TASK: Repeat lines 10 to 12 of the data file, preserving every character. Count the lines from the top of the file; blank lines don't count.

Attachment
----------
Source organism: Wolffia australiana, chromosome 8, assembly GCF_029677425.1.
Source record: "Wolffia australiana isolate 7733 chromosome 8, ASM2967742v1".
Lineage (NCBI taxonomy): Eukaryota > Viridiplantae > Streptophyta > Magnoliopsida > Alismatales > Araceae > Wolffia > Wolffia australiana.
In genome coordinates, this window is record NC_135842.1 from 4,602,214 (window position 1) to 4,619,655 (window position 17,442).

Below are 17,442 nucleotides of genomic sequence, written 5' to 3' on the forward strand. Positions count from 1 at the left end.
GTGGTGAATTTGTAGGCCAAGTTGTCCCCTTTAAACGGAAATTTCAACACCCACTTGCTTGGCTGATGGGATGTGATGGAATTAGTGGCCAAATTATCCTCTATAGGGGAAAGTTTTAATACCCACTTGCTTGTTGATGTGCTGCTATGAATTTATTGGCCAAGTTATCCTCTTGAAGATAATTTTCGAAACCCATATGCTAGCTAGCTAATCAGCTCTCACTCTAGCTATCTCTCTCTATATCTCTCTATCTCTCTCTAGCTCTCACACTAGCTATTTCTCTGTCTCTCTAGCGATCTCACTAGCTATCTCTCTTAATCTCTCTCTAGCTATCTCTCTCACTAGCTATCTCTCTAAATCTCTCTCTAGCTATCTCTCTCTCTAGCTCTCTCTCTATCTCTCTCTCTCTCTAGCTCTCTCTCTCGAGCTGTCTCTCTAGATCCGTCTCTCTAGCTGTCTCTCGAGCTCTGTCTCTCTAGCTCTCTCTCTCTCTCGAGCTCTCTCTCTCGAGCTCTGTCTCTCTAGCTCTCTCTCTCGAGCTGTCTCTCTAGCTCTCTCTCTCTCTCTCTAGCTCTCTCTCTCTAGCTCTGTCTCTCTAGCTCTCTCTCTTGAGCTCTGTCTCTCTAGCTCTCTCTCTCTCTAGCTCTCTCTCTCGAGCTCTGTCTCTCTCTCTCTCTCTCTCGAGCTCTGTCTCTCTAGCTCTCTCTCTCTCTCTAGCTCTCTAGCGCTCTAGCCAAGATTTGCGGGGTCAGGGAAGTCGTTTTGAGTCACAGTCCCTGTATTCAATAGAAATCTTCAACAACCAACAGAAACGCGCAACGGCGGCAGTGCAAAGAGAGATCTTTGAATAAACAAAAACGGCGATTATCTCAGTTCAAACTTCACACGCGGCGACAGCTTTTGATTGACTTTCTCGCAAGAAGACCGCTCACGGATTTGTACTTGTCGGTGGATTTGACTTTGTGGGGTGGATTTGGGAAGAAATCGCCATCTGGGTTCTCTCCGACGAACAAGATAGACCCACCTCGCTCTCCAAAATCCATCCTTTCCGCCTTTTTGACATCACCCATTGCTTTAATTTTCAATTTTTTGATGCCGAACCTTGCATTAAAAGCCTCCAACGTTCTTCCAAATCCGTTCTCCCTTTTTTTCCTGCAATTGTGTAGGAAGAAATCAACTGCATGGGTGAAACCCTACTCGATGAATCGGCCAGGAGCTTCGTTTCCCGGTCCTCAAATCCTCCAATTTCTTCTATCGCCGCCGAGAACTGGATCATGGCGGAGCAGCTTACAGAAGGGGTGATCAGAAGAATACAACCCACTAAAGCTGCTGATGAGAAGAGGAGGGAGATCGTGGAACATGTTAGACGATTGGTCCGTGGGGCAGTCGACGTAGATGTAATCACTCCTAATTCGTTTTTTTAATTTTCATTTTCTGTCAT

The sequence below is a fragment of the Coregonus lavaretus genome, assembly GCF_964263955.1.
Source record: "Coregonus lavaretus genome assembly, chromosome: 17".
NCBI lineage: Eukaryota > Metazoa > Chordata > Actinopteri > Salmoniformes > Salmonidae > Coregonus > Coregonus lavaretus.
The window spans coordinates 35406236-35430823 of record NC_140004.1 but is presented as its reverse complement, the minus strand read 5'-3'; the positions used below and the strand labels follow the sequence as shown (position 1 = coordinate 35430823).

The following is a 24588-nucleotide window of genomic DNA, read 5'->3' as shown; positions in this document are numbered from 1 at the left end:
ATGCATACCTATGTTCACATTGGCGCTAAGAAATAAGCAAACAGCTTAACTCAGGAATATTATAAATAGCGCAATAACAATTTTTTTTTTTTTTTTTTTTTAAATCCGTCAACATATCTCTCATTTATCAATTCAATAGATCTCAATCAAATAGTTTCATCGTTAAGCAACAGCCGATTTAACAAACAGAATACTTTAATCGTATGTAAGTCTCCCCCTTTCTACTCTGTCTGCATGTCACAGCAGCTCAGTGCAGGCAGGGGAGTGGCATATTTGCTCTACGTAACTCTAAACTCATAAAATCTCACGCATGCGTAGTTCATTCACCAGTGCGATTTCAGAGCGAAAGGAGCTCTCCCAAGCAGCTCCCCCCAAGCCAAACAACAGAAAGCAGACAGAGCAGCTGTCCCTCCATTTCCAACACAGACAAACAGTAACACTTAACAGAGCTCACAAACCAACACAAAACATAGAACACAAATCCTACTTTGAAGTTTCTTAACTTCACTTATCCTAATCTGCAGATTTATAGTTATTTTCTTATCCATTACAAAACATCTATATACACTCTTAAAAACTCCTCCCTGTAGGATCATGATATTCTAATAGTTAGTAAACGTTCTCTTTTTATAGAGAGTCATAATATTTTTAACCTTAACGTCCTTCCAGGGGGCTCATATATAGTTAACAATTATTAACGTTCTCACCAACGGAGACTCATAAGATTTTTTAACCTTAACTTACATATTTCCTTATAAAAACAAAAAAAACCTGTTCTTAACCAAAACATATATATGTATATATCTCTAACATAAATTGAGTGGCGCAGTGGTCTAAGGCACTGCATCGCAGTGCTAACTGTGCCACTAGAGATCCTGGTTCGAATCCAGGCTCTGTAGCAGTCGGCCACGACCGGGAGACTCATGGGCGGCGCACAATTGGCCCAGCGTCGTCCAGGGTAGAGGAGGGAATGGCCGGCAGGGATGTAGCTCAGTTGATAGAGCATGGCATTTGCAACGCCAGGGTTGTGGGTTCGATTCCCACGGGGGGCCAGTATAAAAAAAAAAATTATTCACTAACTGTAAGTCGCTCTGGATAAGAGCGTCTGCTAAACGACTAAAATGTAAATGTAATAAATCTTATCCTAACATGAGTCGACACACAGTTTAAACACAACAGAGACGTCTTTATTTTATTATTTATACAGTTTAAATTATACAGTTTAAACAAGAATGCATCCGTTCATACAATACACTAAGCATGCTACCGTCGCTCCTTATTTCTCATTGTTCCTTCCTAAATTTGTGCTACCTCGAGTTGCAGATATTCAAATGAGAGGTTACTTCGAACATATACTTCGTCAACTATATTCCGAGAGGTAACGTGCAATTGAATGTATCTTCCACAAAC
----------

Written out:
The window spans coordinates 35406236-35430823 of record NC_140004.1 but is presented as its reverse complement, the minus strand read 5'-3'; the positions used below and the strand labels follow the sequence as shown (position 1 = coordinate 35430823).

The following is a 24588-nucleotide window of genomic DNA, read 5'->3' as shown; positions in this document are numbered from 1 at the left end:
ATGCATACCTATGTTCACATTGGCGCTAAGAAATAAGCAAACAGCTTAACTCAGGAATATTATAAATAGCGCAATAACAATTTTTTTTTTTTTTTTTTTTTAAATCCGTCAACATATCTCTCATTTATCAATTCAATAGATCTCAATCAAATAGTTTCATCGTTAAGCAACAGCCGATTTAACAAACAGAATACTTTAATCGTATGTAAGTCTCCCCCTTTCTACTCTGTCTGCATGTCACAGCAGCTCAGTGCAGGCAGGGGAGTGGCATATTTGCTCTACGTAACTCTAAACTCATAAAATCTCACGCATGCGTAGTTCATTCACCAGTGCGATTTCAGAGCGAAAGGAGCTCTCCCAAGCAGCTCCCCCCAAGCCAAACAACAGAAAGCAGACAGAGCAGCTGTCCCTCCATTTCCAACACAGACAAACAGTAACACTTAACAGAGCTCACAAACCAACACAAAACATAGAACACAAATCCTACTTTGAAGTTTCTTAACTTCACTTATCCTAATCTGCAGATTTATAGTTATTTTCTTATCCATTACAAAACATCTATATACACTCTTAAAAACTCCTCCCTGTAGGATCATGATATTCTAATAGTTAGTAAACGTTCTCTTTTTATAGAGAGTCATAATATTTTTAACCTTAACGTCCTTCCAGGGGGCTCATATATAGTTAACAATTATTAACGTTCTCACCAACGGAGACTCATAAGATTTTTTAACCTTAACTTACATATTTCCTTATAAAAACAAAAAAAACCTGTTCTTAACCAAAACATATATATGTATATATCTCTAACATAAATTGAGTGGCGCAGTGGTCTAAGGCACTGCATCGCAGTGCTAACTGTGCCACTAGAGATCCTGGTTCGAATCCAGGCTCTGTAGCAGTCGGCCACGACCGGGAGACTCATGGGCGGCGCACAATTGGCCCAGCGTCGTCCAGGGTAGAGGAGGGAATGGCCGGCAGGGATGTAGCTCAGTTGATAGAGCATGGCATTTGCAACGCCAGGGTTGTGGGTTCGATTCCCACGGGGGGCCAGTATAAAAAAAAAAATTATTCACTAACTGTAAGTCGCTCTGGATAAGAGCGTCTGCTAAACGACTAAAATGTAAATGTAATAAATCTTATCCTAACATGAGTCGACACACAGTTTAAACACAACAGAGACGTCTTTATTTTATTATTTATACAGTTTAAATTATACAGTTTAAACAAGAATGCATCCGTTCATACAATACACTAAGCATGCTACCGTCGCTCCTTATTTCTCATTGTTCCTTCCTAAATTTGTGCTACCTCGAGTTGCAGATATTCAAATGAGAGGTTACTTCGAACATATACTTCGTCAACTATATTCCGAGAGGTAACGTGCAATTGAATGTATCTTCCACAAAC